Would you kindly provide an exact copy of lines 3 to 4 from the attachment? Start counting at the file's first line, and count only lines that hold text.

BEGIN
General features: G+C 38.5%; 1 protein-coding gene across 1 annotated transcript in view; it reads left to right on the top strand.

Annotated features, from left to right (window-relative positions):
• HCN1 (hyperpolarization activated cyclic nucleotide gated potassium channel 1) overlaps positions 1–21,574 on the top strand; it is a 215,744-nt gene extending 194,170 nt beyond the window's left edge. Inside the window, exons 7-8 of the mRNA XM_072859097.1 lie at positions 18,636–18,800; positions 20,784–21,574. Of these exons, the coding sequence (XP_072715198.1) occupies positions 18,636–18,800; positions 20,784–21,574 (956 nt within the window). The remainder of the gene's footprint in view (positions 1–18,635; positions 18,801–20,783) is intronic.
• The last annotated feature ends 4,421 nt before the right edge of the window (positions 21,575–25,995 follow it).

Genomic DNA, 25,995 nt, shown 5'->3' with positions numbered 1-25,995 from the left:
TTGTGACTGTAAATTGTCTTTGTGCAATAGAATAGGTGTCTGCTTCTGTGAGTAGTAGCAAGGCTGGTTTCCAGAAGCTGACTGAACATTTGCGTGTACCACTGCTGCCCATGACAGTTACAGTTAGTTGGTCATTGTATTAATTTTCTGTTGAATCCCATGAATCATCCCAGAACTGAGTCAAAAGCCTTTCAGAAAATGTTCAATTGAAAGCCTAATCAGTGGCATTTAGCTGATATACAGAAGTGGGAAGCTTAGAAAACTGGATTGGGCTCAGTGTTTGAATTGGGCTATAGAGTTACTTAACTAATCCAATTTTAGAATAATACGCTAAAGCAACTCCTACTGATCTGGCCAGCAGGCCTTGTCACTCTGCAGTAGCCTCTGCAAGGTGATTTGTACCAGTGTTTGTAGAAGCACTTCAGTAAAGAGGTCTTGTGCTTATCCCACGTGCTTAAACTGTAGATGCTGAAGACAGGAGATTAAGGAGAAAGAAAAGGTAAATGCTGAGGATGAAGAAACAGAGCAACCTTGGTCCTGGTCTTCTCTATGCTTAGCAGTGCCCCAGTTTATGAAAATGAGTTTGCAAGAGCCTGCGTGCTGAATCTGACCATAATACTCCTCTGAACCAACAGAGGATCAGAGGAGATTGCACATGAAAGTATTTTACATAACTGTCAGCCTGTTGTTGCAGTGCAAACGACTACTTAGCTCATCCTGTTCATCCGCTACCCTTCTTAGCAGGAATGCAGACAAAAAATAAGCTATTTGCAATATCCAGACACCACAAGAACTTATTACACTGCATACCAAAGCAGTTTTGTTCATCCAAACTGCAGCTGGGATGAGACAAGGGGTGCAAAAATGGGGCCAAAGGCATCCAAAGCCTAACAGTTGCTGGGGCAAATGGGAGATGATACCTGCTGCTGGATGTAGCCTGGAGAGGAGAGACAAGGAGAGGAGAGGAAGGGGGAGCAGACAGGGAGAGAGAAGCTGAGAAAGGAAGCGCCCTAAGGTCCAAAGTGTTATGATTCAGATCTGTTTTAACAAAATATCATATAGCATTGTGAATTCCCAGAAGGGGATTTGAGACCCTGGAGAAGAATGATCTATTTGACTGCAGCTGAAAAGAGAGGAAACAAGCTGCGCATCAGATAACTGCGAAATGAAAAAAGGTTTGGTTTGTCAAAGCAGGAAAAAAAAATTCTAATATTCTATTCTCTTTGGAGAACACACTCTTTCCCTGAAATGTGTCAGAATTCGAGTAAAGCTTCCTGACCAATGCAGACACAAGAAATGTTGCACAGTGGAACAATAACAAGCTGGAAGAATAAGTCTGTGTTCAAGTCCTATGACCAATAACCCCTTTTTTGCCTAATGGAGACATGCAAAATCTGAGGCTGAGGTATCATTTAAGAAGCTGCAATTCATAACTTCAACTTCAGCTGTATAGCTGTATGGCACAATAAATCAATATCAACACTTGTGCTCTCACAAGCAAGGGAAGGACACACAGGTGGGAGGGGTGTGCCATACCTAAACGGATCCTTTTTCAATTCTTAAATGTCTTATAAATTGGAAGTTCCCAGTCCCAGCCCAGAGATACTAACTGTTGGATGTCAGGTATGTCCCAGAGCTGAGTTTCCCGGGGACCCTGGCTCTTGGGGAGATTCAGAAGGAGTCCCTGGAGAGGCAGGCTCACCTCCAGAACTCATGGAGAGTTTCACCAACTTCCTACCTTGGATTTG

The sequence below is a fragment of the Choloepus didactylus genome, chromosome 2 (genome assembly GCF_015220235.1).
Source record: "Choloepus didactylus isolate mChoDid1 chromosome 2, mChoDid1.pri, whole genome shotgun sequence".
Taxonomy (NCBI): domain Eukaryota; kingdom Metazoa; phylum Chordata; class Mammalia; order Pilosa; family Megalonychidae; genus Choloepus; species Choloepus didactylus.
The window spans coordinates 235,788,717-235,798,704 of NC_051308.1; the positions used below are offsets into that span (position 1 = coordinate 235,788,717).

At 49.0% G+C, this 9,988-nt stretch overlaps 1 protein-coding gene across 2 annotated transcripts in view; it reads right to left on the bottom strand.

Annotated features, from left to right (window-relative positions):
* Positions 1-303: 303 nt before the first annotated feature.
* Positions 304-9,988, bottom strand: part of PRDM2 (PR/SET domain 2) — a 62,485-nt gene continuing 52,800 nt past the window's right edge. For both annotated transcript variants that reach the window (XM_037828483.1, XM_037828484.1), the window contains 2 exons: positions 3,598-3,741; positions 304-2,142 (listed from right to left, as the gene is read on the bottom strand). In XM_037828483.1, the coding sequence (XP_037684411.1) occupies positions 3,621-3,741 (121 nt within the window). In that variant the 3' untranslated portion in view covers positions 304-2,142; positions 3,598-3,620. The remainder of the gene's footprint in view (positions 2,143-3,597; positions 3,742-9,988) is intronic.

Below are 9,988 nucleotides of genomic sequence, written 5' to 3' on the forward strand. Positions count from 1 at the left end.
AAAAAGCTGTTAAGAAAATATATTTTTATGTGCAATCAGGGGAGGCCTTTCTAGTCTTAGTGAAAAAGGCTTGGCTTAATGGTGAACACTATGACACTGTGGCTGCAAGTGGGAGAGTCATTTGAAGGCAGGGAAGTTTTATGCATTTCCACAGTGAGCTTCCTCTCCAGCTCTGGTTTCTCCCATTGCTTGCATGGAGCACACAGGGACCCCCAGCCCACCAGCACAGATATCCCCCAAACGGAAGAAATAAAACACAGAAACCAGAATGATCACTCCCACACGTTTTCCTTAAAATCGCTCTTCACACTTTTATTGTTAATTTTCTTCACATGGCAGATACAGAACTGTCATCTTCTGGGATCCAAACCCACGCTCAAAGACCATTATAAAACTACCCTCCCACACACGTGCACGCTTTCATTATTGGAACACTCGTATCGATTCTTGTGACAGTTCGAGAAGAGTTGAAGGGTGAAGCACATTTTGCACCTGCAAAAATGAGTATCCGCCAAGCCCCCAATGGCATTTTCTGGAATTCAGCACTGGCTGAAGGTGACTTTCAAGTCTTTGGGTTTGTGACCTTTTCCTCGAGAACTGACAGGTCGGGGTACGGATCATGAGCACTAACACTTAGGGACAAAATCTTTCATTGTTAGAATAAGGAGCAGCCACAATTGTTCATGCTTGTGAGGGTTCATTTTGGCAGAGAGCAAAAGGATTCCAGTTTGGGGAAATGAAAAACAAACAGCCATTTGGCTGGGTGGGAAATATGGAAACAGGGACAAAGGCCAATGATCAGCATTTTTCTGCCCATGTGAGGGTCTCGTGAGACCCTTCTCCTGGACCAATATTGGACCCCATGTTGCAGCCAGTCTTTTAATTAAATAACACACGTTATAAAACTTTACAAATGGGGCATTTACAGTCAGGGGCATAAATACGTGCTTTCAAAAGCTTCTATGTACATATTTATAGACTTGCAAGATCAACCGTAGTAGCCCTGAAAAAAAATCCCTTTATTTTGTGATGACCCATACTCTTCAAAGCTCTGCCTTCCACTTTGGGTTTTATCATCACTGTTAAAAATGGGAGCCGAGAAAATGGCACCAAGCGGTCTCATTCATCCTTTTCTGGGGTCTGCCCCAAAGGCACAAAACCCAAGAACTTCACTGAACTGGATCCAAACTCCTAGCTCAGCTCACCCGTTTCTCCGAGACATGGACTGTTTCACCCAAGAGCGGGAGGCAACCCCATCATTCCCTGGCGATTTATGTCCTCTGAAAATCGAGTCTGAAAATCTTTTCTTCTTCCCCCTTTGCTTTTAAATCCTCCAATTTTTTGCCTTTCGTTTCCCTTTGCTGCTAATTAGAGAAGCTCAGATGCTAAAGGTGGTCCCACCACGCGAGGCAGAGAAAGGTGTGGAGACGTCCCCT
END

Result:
• HCN1 (hyperpolarization activated cyclic nucleotide gated potassium channel 1) overlaps positions 1–21,574 on the top strand; it is a 215,744-nt gene extending 194,170 nt beyond the window's left edge. Inside the window, exons 7-8 of the mRNA XM_072859097.1 lie at positions 18,636–18,800; positions 20,784–21,574. Of these exons, the coding sequence (XP_072715198.1) occupies positions 18,636–18,800; positions 20,784–21,574 (956 nt within the window). The remainder of the gene's footprint in view (positions 1–18,635; positions 18,801–20,783) is intronic.
• The last annotated feature ends 4,421 nt before the right edge of the window (positions 21,575–25,995 follow it).